University of Regina

University of Regina. Education in Canada.

University of Regina Details

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The University of Regina is a public research university located in Regina, Saskatchewan, Canada. Founded in 1911 as a private denominational high school of the Methodist Church of Canada, it began an association with the University of Saskatchewan as a junior college in 1925, and was disaffiliated by the Church and fully ceded to the University in 1934; in 1961 it attained degree-granting status as the Regina Campus of the University of Saskatchewan. It became an autonomous university in 1974. The University of Regina has an enrollment of over 12,000 full and part-time students. The university’s student newspaper, The Carillon, is a member of CUP.

The University of Regina is well-reputed for having a focus on experiential learning and offers internships, professional placements and practicums in addition to cooperative education placements in 41 programs. This experiential learning and career-preparation focus was further highlighted when, in 2009 the University of Regina launched the UR Guarantee Program, a unique program guaranteeing participating students a successful career launch after graduation by supplementing education with experience to achieve specific educational, career and life goals. Partnership agreements with provincial crown corporations, government departments and private corporations have helped the University of Regina both place students in work experience opportunities and help gain employment post-study.

The main contributions and responsibilities of the Office of Resource Planning include:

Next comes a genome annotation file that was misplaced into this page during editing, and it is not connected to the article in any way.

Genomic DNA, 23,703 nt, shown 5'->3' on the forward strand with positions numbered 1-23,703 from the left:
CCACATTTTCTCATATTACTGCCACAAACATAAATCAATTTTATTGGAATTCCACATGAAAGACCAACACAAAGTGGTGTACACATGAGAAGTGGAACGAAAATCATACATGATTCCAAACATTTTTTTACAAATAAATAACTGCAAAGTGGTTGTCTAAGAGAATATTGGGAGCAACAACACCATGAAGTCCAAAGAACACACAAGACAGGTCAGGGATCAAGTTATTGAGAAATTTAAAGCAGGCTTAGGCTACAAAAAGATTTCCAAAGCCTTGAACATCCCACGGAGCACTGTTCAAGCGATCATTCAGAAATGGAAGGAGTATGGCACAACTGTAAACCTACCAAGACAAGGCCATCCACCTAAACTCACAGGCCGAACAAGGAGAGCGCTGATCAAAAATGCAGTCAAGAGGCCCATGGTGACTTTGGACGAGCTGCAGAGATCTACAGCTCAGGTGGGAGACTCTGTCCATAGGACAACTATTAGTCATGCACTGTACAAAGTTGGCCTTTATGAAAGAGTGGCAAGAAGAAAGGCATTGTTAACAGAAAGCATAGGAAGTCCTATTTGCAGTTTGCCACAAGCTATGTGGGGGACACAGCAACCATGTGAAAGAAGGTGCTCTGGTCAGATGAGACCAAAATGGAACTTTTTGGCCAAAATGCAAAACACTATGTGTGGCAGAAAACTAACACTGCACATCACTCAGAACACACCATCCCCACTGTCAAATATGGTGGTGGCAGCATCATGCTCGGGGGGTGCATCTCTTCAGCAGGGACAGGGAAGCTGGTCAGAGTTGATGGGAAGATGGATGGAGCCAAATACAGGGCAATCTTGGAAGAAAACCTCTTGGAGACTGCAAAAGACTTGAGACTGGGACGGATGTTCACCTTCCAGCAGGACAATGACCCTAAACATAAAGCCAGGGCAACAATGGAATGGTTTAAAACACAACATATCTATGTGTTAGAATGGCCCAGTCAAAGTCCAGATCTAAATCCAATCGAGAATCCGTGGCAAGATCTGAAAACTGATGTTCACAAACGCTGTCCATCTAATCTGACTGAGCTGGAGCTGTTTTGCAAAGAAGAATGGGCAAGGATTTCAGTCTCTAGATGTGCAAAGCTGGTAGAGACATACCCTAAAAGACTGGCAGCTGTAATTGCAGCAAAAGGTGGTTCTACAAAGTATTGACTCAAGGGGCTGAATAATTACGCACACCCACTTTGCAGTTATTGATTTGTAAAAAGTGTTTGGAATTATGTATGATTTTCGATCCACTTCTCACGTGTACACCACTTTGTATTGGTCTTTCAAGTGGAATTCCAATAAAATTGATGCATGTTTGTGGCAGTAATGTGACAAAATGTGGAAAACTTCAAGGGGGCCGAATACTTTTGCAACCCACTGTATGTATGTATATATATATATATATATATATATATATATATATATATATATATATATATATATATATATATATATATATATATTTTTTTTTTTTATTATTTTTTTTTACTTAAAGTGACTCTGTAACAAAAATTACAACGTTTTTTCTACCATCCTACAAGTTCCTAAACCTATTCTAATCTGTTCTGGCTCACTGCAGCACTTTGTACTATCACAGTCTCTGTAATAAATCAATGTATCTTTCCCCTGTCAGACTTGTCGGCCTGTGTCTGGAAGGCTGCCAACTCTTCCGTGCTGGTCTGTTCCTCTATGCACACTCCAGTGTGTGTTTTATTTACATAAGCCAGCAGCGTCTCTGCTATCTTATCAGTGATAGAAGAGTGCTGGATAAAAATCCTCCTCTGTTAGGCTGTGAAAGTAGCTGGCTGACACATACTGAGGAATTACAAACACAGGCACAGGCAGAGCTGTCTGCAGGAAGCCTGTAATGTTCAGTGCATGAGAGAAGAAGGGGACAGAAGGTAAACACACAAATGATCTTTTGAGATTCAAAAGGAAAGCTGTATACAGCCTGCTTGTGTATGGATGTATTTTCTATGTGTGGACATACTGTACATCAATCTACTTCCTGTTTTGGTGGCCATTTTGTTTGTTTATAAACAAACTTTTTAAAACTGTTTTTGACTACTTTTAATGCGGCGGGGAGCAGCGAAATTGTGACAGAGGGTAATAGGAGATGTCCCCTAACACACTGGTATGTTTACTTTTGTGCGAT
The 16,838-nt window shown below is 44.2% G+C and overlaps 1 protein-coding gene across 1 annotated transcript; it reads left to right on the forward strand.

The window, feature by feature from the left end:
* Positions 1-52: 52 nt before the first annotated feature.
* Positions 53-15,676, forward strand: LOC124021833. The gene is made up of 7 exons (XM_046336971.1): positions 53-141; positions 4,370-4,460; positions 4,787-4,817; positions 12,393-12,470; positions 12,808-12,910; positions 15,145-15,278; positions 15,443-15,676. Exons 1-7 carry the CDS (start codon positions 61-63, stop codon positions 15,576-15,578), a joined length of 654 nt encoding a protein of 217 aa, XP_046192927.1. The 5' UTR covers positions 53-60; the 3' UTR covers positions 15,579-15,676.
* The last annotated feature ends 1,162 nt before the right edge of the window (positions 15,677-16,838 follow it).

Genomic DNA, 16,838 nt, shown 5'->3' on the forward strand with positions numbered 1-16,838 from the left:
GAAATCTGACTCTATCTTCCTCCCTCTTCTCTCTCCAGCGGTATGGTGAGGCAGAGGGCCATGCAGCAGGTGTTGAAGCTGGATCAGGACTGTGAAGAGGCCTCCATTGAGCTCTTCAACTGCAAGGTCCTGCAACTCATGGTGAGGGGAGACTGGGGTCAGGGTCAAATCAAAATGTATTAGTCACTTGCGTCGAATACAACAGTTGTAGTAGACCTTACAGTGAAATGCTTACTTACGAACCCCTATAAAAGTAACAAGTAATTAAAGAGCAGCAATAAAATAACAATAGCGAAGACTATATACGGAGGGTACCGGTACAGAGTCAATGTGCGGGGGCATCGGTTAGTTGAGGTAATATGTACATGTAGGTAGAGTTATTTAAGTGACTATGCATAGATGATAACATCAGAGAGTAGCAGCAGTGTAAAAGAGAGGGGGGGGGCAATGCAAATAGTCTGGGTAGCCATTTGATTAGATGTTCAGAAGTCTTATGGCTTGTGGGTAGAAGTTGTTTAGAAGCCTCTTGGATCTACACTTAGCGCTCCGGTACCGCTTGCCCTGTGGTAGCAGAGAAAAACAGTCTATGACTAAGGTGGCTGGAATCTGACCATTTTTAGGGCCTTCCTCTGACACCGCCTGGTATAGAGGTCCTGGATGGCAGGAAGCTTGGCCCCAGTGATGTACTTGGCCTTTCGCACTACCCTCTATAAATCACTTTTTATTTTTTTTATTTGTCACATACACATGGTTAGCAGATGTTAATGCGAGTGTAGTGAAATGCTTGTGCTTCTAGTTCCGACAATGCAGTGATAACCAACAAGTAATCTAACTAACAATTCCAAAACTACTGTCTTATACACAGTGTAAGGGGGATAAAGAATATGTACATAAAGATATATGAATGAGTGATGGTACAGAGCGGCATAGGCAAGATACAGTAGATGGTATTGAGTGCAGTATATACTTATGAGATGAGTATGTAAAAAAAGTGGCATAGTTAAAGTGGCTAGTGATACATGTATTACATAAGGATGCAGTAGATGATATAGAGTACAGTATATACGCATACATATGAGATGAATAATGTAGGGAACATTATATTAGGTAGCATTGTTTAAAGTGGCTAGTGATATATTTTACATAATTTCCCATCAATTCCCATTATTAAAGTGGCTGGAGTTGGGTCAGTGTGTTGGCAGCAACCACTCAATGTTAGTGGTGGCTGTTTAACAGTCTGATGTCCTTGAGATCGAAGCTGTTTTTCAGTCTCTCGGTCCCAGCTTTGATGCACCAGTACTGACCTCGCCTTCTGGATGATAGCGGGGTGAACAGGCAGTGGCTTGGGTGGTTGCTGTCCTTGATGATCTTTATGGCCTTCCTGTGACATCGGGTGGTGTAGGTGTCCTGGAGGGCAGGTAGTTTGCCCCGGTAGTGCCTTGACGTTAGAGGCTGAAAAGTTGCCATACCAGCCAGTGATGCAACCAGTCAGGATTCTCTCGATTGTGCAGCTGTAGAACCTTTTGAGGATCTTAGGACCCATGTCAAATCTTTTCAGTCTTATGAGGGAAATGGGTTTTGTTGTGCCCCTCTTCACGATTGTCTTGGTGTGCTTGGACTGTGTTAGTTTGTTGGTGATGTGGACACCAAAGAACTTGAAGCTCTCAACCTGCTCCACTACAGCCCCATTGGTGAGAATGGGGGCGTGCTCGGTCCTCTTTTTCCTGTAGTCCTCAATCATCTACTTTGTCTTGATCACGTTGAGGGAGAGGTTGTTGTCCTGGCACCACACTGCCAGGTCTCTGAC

• coordinating and maintaining statistical data used internationally;
  • submitting survey responses on behalf of the University;
  • providing meaningful and measurable information to the governing bodies of the University and its Federated Colleges;
  • assisting in the completion of the Performance Measurement Framework;
  • striving for consistency of information across the campus;
  • reviewing proposed surveys via the Survey Management Committee;
  • liaising with provincial government for funding;
  • liaising with local schoolboards for the purpose of transitioning success; and,
  • representing the University at various national and international conferences.

Schools / Colleges / Departments / Courses / Faculties

  • Arts
  • Business Administration
  • Continuing Education
  • Education
  • Engineering & Applied Science
  • Graduate Studies & Research
  • Johnson-Shoyama Graduate School of Public Policy
  • Kenneth Levene Graduate School of Business
  • Kinesiology & Health Studies
  • La Cité universitaire francophone
  • Media, Art, and Performance
  • Nursing
  • Paul J. Hill School of Business
  • Science
  • Social Work